DECIDED JANUARY 30, 1995.
Murder, etc. Bibb Superior Court. Before Judge Sands, pro hac vice.
Charles H. Weston, District Attorney, Laura D. Hogue, Assistant District Attorney, Michael J. Bowers, Attorney General, Susan V. Boleyn, Senior Assistant Attorney General, Michael D. Groves, Assistant Attorney General, for appellee.
Anthony Douglas Barron was indicted on charges of murder in the beating death of William Threatt and burglary. A jury found appellant guilty on both charges and appellant appeals from the denial of his motion for new trial.
The crimes occurred on May 9, 1992. Barron was indicted in the August term in Bibb County. He was found guilty on January 29, 1993 and sentenced that same day. His motion for new trial, filed on February 26, 1993 and amended on September 27, 1993, was denied on May 12, 1994. A notice of appeal was filed on June 10, 1994. The transcript was certified on June 29, 1994, and the appeal was docketed on July 11, 1994. This appeal was submitted for decision without oral argument on October 5, 1994.
On May 9, 1992, appellant lay in wait for the victim in the victim's home. When the victim entered the residence, appellant struck him first from behind with a golf club and then hit him with a steam iron to stop the victim from struggling as appellant rummaged through his pockets for money. Appellant confessed to both crimes.
1. Reviewing the evidence in a light most favorable to the jury's verdict, we conclude that a rational trier of fact could have found appellant guilty of the crimes charged beyond a reasonable doubt. Jackson v. Virginia, 443 U.S. 307 ( 99 S.C. 2781, 61 L.Ed.2d 560) (1979).
2. Relying on United States v. Teague, 953 F.2d 1525 (11th Cir. 1992) (claim of violation of constitutional right to testify is properly framed as a claim of ineffective assistance of counsel), appellant contends that he was denied effective assistance of counsel when his trial counsel failed, inter alia, to allow him to testify. Trial counsel testified at the hearing on the motion for new trial that while it was his opinion that it would be improvident for appellant to testify on his own behalf, he nevertheless advised appellant of his right to testify on numerous occasions. Counsel also testified that during the trial appellant was afforded time to spend with family members specifically to discuss the issue of his option to testify. Counsel testified that it was appellant's ultimate decision not to testify.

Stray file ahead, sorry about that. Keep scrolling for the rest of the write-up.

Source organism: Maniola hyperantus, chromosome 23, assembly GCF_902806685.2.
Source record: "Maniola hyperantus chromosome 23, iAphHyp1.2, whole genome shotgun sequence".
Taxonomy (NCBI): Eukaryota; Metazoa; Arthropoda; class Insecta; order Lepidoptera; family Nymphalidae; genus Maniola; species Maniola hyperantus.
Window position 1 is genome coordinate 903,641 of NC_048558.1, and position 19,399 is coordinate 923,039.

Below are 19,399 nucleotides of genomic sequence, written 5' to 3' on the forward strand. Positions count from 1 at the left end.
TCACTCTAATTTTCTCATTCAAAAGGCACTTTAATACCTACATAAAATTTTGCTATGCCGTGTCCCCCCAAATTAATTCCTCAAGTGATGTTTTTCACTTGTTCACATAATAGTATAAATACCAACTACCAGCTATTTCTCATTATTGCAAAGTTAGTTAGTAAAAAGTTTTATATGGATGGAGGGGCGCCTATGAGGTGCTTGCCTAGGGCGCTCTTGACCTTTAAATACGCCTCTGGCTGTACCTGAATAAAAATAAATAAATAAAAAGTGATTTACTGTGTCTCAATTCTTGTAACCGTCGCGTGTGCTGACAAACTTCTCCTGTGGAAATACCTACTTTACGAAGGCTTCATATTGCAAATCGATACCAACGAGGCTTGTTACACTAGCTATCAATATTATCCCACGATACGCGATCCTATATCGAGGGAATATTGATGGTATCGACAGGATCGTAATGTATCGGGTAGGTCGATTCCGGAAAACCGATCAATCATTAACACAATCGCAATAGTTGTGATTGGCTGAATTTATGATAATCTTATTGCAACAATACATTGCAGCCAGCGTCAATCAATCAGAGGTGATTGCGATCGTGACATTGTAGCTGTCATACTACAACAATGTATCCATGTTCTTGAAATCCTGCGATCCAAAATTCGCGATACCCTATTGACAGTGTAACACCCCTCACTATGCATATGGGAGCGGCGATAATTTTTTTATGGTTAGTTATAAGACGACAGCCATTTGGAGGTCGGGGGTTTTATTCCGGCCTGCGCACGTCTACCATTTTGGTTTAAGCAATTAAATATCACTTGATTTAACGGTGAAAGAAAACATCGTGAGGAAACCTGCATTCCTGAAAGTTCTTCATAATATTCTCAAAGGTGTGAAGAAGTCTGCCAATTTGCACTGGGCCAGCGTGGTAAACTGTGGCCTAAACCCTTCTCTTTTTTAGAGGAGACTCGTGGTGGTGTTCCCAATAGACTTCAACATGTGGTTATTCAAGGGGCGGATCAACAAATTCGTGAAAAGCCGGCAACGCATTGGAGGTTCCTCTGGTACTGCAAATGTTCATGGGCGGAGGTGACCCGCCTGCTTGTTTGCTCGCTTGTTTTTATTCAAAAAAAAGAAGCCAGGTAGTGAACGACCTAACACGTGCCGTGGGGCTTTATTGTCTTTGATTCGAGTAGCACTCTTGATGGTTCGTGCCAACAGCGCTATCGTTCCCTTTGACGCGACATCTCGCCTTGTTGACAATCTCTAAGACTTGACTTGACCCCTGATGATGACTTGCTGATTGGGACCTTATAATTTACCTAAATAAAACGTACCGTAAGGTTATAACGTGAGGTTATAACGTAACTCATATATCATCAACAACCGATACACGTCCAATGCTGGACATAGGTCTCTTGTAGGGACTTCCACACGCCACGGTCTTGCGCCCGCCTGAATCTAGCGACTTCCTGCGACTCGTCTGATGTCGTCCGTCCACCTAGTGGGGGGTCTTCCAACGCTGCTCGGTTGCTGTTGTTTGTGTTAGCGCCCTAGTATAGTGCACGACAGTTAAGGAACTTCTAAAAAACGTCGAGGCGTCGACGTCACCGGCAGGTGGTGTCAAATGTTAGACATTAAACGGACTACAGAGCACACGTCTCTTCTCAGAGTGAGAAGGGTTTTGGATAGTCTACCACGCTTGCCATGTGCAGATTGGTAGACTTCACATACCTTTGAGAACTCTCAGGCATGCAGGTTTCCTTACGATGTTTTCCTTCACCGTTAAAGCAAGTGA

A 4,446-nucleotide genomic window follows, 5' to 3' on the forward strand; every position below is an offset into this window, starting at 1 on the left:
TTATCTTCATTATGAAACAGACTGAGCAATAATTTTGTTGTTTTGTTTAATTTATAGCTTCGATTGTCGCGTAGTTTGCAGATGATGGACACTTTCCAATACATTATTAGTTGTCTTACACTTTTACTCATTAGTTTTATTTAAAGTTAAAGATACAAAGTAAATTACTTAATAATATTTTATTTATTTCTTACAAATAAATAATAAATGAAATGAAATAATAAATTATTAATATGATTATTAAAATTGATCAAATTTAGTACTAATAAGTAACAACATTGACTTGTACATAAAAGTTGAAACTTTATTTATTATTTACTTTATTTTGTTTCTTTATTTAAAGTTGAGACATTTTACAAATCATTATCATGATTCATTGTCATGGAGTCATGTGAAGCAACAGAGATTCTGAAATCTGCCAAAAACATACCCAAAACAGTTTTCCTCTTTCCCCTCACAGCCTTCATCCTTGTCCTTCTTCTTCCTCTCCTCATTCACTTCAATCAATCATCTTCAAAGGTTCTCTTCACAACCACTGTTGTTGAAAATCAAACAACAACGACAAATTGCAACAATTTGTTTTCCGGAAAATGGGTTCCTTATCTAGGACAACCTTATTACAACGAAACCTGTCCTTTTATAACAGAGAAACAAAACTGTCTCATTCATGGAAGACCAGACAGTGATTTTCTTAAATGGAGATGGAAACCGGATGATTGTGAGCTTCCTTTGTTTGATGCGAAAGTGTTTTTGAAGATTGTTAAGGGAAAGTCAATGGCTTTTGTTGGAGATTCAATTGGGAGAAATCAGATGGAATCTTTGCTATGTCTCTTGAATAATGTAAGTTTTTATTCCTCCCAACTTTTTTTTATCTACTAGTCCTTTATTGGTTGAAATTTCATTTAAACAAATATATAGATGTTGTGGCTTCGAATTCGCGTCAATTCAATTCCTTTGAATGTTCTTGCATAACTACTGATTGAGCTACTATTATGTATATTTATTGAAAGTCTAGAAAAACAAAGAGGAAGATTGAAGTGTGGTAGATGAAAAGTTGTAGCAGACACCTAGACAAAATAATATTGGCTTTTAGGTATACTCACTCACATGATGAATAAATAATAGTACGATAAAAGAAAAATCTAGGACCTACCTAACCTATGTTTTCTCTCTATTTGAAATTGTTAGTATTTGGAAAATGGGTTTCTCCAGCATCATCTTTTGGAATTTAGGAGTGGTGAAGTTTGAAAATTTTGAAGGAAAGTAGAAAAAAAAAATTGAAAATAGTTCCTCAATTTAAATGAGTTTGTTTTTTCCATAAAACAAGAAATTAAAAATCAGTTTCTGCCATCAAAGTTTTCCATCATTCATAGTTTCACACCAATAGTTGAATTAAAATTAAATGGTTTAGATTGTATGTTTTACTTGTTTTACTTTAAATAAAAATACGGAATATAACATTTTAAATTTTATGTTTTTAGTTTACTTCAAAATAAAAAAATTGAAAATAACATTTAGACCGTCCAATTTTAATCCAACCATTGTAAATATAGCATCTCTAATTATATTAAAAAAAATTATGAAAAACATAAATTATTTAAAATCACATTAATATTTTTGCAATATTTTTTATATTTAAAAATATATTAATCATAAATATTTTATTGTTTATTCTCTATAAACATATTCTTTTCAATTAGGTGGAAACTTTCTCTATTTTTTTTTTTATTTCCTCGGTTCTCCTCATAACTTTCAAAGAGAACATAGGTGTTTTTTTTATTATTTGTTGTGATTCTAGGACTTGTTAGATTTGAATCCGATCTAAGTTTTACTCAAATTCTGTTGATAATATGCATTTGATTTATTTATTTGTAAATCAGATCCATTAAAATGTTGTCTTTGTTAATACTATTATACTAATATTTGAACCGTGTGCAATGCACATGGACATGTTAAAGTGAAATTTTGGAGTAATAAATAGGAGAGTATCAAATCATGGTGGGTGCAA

Although a criminal defendant has a constitutional right to testify in his or her own defense, Rock v. Arkansas, 483 U.S. 44 ( 107 S.C. 2704, 97 L.Ed.2d 37) (1987), "whether or not to testify in one's own defense is considered a tactical decision to be made by the defendant himself after consultation with his trial counsel. . . ." Burton v. State, 263 Ga. 725, 728 (6) ( 438 S.E.2d 83) (1994). Reviewing the transcript on the motion for new trial, we are persuaded that the trial court made the appropriate post-conviction findings to conclude that appellant's alleged denial of his right to testify lacked merit. See Mobley v. State, 264 Ga. 854 (___ S.E.2d ___) (1995). Having thus failed to demonstrate that his constitutional right to testify was abridged, appellant cannot show he was denied effective assistance of counsel. See Strickland v. Washington, 466 U.S. 668 ( 104 S.C. 2052, 80 L.Ed.2d 674) (1984). Accordingly, this enumeration presents no basis for reversal.
While a review of the authorities (see generally Annot., 90 ALR4th 586 (1991, Supp. 1994)) does not persuade us that we should mandate the trial court to engage in an on-the-record colloquy with a defendant to inquire of the non-testifying defendant whether he desires to waive his right to testify, we acknowledge that the better practice would be for the trial court to include this inquiry as a matter of routine in order to avoid a post-conviction attack of the nature raised in this appeal.
3. We have reviewed appellant's remaining enumerations of error and find them to be without merit. Judgment affirmed. All the Justices concur.
In his remaining enumerations of error, appellant contends that the trial court erred in failing to grant his motion to suppress his in-custody statement; that the court improperly admitted autopsy photographs; that the court erred in refusing to give requested charge no. 4; and additionally was denied effective assistance of counsel by his counsel's failure to obtain a psychiatric analysis; failing to adequately investigate and defend the case; and had no knowledge of DNA evidentiary issues.